Journal Article

Fog reduces transpiration in tree species of the Canarian relict heath-laurel cloud forest (Garajonay National Park, Spain)

Axel Ritter, Carlos M. Regalado and Guido Aschan

in Tree Physiology

Volume 29, issue 4, pages 517-528
Published in print April 2009 | ISSN: 0829-318X
Published online April 2009 | e-ISSN: 1758-4469 | DOI: http://dx.doi.org/10.1093/treephys/tpn043
Fog reduces transpiration in tree species of the Canarian relict heath-laurel cloud forest (Garajonay National Park, Spain)

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The ecophysiologic role of fog in the evergreen heath-laurel ‘laurisilva’ cloud forests of the Canary Islands has not been unequivocally demonstrated, although it is generally assumed that fog water is important for the survival and the distribution of this relict paleoecosystem of the North Atlantic Macaronesian archipelagos. To determine the role of fog in this ecosystem, we combined direct transpiration measurements of heath-laurel tree species, obtained with Granier’s heat dissipation probes, with micrometeorological and artificial fog collection measurements carried out in a 43.7-ha watershed located in the Garajonay National Park (La Gomera, Canary Islands, Spain) over a 10-month period. Median ambient temperature spanned from 7 to 15 °C under foggy conditions whereas higher values, ranging from 9 to 21 °C, were registered during fog-free periods. Additionally, during the periods when fog water was collected, global solar radiation values were linearly related (r 2 = 0.831) to those under fog-free conditions, such that there was a 75 ± 1% reduction in median radiation in response to fog. Fog events greatly reduced median diurnal tree transpiration, with rates about 30 times lower than that during fog-free conditions and approximating the nighttime rates in both species studied (the needle-like leaf Erica arborea L. and the broadleaf Myrica faya Ait.). This large decrease in transpiration in response to fog was independent of the time of the day, tree size and species and micrometeorological status, both when expressed on a median basis and in cumulative terms for the entire 10-month measuring period. We conclude that, in contrast to the turbulent deposition of fog water droplets on the heath-laurel species, which may be regarded as a localized hydrological phenomenon that is important for high-altitude wind-exposed E. arborea trees, the cooler, wetter and shaded microenvironment provided by the cloud immersion belt represents a large-scale effect that is crucial for reducing the transpirational water loss of trees that have profligate water use, such as those of the ‘laurisilva’.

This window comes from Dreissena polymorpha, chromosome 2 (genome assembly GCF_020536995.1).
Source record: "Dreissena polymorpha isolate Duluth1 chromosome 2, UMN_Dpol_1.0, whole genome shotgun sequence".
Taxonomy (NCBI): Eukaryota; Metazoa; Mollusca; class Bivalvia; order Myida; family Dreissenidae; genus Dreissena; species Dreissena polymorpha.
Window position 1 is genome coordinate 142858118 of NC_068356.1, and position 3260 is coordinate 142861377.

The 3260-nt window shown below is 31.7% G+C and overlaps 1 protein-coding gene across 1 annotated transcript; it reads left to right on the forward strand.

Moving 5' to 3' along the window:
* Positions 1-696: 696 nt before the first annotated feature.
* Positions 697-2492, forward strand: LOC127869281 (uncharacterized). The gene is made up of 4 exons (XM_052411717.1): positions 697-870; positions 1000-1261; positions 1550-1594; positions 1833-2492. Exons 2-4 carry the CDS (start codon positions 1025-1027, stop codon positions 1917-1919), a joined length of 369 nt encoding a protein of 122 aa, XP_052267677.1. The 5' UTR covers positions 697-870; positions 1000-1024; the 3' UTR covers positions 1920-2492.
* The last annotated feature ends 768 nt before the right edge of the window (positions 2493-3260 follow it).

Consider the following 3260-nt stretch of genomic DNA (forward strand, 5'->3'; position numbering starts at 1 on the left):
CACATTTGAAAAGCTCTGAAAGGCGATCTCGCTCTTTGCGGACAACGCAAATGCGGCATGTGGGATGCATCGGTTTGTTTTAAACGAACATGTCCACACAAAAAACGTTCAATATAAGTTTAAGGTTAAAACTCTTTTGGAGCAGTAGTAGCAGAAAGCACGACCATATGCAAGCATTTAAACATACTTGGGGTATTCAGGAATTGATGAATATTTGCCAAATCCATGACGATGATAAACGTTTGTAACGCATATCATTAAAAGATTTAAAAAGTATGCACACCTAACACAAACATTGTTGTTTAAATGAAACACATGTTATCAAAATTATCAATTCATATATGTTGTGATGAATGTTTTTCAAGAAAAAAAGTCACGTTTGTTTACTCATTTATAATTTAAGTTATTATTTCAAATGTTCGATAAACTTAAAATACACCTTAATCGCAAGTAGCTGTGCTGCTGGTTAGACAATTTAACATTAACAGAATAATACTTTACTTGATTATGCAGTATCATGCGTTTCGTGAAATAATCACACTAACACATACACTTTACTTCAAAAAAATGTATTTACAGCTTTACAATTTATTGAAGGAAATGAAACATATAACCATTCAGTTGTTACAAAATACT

Keywords: climate change; cloud immersion; Granier probes; sap flow; solar radiation reduction; transpiration monitoring

Journal Article.  7577 words.  Illustrated.

Subjects: Plant Sciences and Forestry

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